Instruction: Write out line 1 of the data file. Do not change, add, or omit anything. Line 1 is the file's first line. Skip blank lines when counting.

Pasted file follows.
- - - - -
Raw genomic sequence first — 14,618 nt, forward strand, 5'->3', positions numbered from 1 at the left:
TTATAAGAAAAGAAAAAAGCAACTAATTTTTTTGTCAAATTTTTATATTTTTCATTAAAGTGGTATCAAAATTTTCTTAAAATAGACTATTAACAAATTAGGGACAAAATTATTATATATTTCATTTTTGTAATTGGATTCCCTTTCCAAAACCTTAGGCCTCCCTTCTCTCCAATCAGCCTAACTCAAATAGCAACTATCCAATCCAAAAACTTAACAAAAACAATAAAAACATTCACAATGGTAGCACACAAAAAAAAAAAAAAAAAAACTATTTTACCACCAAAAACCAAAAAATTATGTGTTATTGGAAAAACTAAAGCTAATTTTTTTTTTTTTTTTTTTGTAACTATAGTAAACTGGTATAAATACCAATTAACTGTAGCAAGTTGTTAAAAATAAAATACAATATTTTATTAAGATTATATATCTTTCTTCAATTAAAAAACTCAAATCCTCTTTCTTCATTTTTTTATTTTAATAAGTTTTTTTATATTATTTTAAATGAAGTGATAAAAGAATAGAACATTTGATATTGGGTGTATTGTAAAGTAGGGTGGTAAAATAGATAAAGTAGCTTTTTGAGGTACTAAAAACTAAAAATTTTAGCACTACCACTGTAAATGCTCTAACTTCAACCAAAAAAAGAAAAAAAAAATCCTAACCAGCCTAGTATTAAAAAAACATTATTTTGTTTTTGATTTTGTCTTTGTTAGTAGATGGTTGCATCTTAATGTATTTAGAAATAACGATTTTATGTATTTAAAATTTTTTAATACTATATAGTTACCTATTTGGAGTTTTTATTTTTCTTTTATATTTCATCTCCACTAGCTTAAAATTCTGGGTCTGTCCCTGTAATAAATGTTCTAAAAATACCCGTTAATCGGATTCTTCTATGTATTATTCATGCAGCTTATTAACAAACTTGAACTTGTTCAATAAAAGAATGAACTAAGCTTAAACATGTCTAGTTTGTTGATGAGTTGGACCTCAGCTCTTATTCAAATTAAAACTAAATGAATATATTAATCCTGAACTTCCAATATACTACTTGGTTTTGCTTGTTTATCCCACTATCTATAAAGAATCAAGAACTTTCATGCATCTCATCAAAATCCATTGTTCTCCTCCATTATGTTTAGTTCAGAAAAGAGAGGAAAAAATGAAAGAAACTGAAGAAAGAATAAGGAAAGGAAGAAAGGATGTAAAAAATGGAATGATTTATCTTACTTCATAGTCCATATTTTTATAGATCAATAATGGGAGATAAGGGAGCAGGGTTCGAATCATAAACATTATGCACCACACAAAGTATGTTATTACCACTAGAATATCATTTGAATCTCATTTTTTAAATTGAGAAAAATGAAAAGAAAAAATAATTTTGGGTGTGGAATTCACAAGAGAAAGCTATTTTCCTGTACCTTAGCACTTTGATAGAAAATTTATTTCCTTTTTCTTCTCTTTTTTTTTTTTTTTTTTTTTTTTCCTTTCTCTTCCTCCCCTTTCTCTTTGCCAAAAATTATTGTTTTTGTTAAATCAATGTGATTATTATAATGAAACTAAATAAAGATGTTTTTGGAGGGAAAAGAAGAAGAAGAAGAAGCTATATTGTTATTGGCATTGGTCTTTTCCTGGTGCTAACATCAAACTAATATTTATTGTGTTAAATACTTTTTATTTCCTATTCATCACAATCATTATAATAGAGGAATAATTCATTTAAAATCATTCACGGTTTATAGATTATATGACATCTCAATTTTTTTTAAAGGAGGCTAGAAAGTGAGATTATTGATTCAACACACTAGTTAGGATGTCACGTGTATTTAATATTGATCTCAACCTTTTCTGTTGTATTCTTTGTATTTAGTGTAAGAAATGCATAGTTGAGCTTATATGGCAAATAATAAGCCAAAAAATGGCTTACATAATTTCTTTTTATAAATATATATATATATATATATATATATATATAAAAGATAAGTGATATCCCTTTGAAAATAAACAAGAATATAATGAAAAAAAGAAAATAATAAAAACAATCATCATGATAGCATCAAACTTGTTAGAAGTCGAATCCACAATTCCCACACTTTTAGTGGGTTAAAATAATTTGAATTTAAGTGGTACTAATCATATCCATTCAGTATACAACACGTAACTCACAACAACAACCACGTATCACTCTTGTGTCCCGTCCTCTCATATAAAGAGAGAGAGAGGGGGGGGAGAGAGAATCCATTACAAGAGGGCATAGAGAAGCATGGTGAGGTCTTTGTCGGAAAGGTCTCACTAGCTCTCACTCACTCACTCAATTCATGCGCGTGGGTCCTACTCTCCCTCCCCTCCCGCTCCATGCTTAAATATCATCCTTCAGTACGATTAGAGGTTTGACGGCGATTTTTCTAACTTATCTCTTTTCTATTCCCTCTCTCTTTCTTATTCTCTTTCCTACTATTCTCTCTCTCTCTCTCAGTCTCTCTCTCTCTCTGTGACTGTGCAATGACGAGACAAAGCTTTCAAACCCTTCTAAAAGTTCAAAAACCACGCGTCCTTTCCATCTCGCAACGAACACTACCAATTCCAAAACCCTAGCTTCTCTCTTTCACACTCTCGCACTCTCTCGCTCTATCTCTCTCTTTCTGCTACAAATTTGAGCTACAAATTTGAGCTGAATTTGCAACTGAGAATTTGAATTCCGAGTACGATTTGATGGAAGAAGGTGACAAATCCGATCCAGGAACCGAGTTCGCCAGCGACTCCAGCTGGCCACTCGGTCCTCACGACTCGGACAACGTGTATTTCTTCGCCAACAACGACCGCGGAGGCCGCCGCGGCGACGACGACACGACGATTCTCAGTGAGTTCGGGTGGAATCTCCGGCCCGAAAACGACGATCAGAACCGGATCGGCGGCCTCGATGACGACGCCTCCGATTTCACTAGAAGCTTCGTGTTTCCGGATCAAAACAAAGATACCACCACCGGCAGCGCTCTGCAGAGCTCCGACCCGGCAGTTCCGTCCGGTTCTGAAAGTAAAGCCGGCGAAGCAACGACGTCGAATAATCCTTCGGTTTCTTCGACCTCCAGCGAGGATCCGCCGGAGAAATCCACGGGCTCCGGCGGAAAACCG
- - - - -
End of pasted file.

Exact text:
Raw genomic sequence first — 14,618 nt, forward strand, 5'->3', positions numbered from 1 at the left: